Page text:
Hillsborough cookbook author April McGreger wants to settle the confusion about yams and sweet potatoes.
First, McGreger says, they are not the same vegetable. Sweet potatoes are grown in the U.S. Yams are a tropical plant, grown in Africa and Asia, and they look much different from sweet potatoes.
“Unless it’s buff-colored, the size of a football and hairy, it is a sweet potato,” said McGreger, who has just published her first cookbook, “Sweet Potatoes,” part of the UNC-Press Savor the South cookbook series.
McGreger, 38, knows her sweet potatoes. She grew up in Vardaman, Miss., self-described Sweet Potato Capital of the United States. (Take that North Carolina!) She was never crowned Miss Sweet Potato, but her brother and father are or have been sweet potato farmers. (Triangle residents may know McGreger for her artisan pickles and preserves sold under the Farmer’s Daughter Brand at local farmers markets and stores.)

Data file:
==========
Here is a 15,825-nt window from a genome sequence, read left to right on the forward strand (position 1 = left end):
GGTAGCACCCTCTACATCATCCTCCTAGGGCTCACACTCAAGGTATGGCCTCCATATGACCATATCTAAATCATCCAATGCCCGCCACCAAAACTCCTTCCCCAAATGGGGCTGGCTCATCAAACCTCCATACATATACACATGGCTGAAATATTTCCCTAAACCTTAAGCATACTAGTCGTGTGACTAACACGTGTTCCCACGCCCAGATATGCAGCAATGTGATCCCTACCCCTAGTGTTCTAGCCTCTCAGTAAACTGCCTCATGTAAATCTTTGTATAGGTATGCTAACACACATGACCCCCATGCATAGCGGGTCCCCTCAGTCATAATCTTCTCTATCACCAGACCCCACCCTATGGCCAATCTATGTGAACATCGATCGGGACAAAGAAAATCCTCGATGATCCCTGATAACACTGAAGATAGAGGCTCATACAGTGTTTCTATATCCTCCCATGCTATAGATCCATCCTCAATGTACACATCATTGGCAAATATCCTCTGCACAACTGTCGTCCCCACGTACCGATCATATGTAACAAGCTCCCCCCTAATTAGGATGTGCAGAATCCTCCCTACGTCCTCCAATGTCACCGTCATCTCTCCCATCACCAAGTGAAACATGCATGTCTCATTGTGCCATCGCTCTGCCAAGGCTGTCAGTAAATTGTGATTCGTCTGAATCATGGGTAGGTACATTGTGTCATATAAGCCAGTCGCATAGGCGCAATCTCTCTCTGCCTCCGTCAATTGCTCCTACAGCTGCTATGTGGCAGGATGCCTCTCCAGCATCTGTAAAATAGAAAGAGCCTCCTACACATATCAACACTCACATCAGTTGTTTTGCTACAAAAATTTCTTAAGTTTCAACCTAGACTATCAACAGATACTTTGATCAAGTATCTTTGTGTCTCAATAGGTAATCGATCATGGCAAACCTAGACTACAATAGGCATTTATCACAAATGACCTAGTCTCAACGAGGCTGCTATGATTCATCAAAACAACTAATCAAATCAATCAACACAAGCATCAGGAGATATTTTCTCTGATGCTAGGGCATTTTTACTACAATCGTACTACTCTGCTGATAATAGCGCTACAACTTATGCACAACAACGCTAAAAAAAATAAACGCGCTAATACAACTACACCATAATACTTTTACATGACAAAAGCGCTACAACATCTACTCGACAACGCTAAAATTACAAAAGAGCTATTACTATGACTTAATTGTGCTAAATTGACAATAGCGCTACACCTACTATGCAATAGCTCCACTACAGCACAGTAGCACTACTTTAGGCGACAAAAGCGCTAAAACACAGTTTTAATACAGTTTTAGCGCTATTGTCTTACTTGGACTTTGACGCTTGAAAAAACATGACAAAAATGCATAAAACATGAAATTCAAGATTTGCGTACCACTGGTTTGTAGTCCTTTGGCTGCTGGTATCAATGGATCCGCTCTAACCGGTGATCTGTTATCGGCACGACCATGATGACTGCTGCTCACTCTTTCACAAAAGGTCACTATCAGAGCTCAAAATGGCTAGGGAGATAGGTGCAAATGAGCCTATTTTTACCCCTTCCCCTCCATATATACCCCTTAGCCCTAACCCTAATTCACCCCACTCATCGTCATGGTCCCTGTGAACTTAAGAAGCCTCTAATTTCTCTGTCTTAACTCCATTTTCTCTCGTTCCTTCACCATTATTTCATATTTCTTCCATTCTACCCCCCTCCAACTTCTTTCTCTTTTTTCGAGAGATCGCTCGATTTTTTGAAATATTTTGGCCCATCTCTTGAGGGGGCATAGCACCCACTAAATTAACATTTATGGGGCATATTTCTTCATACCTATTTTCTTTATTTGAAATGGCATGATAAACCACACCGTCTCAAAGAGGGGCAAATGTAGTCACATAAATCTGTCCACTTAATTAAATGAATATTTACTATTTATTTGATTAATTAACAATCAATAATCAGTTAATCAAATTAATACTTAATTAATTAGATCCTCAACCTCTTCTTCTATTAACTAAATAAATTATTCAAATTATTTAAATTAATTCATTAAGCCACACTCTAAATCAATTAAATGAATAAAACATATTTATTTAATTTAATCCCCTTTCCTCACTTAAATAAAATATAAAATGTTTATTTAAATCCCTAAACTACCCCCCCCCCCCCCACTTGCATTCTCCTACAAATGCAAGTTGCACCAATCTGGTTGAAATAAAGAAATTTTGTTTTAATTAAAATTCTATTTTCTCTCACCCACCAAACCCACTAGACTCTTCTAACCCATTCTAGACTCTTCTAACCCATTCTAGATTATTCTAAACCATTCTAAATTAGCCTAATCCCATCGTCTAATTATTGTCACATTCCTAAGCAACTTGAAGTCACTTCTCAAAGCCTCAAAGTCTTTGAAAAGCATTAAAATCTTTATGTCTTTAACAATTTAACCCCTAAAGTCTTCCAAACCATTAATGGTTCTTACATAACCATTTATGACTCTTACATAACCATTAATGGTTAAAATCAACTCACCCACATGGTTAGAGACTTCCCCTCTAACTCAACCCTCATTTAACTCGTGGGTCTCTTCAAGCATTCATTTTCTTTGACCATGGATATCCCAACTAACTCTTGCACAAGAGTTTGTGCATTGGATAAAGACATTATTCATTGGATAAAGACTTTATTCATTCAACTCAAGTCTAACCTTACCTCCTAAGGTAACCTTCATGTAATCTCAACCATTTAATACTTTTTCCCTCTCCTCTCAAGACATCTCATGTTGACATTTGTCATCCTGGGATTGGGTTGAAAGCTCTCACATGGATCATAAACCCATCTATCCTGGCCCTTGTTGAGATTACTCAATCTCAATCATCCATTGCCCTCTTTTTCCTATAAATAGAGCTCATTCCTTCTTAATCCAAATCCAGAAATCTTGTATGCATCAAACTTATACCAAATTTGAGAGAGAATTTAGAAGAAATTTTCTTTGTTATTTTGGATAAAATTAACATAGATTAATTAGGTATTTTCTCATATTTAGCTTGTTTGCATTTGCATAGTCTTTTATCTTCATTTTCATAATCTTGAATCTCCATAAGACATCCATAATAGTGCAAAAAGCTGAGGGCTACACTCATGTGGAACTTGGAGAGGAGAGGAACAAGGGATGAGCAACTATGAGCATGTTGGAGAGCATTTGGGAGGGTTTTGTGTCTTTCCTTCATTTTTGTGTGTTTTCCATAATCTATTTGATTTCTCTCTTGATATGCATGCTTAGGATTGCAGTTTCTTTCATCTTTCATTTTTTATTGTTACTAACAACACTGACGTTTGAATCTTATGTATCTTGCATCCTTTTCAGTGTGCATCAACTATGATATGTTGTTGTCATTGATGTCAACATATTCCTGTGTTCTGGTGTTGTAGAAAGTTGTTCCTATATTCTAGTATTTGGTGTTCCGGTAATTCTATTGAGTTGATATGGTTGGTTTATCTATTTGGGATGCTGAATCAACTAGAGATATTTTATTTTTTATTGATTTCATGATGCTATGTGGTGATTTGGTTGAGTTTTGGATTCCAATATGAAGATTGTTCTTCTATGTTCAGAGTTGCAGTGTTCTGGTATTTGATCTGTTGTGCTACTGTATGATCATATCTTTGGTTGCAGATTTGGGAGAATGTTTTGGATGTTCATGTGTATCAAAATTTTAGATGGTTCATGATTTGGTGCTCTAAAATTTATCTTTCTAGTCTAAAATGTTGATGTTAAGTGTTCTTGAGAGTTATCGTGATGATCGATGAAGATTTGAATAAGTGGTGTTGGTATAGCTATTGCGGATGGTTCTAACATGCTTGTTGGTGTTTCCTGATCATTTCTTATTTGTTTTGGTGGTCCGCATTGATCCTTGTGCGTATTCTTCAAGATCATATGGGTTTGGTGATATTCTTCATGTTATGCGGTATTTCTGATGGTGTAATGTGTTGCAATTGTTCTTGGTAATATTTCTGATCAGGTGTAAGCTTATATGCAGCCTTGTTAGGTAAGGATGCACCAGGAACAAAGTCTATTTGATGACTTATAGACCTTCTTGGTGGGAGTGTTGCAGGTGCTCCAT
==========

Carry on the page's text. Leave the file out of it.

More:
So why do folks get yams and sweet potatoes mixed up? “Yam is a vernacular term for sweet potato,” McGreger said.
When West Africans were forced into slavery and brought to the U.S., they were familiar with yams, and sweet potatoes were the only comparable substitute in the New World. Hence, sweet potatoes became called by the same name.
The yam misnomer became further entrenched in the 1930s when the U.S. Department of Agriculture allowed Louisiana farmers to market their sweet potatoes as yams.
With sweet potato casseroles and pies soon to be on Thanksgiving tables, McGreger wants home cooks to know that sweet potatoes lend themselves to savory dishes as well. “Anything you can make with potatoes, you can make with sweet potatoes,” she said.
Try sweet potato latkes, sweet potato hash browns or even sweet potato fries, she suggested. Among the 50 recipes in her cookbook are roasted sweet potato with crispy kale, sweet potato chile relleños and sweet potato hummus.
Here’s one key tip from McGreger: Buy dirty sweet potatoes. Unwashed, cured sweet potatoes, which are more likely to be found at local farmers markets, will keep for months in a cool, dark place that doesn’t get below 55 degrees. But those washed sweet potatoes sold at the grocery store will only last a few weeks.